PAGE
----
• The Impact of Wireless Social Networking on the Evolution of the Display Industry

Advances in Touch Technology

  • The Advantages of Force-Based Touch Technology
  • MultiTouch LCD Cell – Tough and Modular
  • Multitouch and Some Food for Thought: Designing The Best User Experience
  • Capacitive vs. Resistive Multi-Touch: A User-Centric Comparison
  • DuoSense: The Hands-On Computing Revolution
  • Multi-Discipline Multi-Touch Development at Drexel University
  • Moving from Mechanical Buttons to Capacitive UIs: A solid-state world of posibilities
  • How Multi-Touch, Immersion and 3D Tracking Technologies are Revolutionizing Interactive Displays
  • Getting to the Heart of Touch

Designing Experiences

  • Measuring the Effectiveness of Digital Signage Using “Gaze-Tracking” SMS and Other Interactive Technologies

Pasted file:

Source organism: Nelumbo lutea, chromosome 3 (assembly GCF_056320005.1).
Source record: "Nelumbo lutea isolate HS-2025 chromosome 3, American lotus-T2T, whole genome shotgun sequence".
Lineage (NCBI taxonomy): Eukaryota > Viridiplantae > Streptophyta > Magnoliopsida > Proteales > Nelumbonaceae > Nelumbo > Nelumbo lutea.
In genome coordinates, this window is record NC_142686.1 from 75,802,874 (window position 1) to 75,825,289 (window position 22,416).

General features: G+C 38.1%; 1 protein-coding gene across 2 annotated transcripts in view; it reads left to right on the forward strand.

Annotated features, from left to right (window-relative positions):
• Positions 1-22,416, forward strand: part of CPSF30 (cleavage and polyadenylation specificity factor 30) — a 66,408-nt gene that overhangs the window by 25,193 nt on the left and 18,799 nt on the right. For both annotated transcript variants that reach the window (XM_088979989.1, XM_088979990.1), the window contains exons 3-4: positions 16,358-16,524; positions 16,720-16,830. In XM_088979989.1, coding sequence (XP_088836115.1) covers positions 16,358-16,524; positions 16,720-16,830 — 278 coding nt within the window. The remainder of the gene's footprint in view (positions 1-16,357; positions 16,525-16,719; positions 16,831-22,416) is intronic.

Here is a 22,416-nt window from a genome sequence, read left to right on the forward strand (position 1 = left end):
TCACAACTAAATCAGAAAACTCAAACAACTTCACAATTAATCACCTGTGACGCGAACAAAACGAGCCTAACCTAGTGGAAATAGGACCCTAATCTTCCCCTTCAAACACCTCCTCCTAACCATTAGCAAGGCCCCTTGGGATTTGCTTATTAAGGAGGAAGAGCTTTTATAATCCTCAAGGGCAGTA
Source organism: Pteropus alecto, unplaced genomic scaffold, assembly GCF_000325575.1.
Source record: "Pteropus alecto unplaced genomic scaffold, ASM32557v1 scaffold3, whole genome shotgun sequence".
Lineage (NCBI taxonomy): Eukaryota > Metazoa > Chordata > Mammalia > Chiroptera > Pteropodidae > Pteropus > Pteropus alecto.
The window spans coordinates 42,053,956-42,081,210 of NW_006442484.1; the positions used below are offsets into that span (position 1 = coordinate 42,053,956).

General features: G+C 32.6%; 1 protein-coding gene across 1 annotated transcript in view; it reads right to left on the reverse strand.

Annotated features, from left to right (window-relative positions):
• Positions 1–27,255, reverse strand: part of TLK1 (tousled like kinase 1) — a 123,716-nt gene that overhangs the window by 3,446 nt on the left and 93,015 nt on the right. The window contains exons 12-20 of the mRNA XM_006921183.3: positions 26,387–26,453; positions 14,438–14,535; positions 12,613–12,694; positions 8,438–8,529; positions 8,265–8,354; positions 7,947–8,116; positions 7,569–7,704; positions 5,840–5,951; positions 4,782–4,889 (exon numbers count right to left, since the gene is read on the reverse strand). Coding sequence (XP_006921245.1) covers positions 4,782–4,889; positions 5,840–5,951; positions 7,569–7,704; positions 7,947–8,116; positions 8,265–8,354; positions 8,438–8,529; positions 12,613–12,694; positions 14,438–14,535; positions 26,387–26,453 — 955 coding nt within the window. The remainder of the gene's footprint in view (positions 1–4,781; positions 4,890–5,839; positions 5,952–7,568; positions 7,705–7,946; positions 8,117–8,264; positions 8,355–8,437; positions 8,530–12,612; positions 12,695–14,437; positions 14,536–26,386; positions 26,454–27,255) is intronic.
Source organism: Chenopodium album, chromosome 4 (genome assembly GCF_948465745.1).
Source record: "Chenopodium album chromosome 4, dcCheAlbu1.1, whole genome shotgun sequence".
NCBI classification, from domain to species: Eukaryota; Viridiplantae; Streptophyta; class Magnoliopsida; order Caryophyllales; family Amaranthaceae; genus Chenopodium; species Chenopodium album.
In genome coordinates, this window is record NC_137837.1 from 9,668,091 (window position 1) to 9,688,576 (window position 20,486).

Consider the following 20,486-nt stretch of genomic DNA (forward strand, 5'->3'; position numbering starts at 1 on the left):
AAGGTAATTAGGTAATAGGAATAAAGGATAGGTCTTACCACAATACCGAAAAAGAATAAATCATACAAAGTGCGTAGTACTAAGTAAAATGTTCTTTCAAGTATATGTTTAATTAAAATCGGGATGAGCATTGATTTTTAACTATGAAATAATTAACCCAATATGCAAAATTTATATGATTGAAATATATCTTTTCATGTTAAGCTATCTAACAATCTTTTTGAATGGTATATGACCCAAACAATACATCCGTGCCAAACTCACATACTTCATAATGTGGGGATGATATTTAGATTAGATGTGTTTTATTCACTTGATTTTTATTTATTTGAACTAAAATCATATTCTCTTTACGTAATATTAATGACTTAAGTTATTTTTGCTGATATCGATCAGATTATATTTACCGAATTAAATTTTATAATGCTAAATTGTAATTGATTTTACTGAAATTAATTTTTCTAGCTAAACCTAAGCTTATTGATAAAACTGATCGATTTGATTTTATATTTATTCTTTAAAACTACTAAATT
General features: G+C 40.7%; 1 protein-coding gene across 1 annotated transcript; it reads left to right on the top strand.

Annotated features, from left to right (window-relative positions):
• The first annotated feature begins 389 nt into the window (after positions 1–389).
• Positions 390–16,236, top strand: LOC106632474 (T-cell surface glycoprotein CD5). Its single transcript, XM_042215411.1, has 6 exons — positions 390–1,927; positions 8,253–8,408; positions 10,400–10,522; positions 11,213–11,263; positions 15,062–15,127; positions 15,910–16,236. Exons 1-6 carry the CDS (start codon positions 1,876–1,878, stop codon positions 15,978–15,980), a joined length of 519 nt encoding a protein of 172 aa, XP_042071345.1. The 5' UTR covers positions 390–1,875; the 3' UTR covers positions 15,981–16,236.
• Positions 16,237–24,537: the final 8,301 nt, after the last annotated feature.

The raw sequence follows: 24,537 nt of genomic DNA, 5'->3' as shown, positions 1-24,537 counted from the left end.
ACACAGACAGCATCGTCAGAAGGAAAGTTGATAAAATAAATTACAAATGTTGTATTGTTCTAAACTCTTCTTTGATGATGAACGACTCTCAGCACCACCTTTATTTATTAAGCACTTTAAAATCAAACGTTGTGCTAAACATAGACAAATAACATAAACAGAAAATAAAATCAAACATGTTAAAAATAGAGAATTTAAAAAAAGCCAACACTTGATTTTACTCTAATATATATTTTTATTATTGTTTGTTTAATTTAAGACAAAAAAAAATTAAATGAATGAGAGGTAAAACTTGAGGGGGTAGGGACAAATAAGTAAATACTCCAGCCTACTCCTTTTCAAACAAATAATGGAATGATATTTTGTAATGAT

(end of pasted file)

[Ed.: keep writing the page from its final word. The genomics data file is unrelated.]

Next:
• Tactable: Designing Multi-Touch Experiences

Applications and Case Studies

  • Sensitive Object Acoustic Technology: The Next Revolution of Touch
  • Trends in Interactive Gaming
  • Facilitating Human Interaction with Interactive Devices
  • The Evolution of a Revolution – The Next Generation iDrive
  • Interactivity in Self-Service Applications

Emerging Technologies

  • Making Scents
  • Robotic Interactive Displays for Music Entertainment

Technology Spotlights

  • Haptics for Interactive Displays
  • Trends in Immersive and Holographic Interactive Displays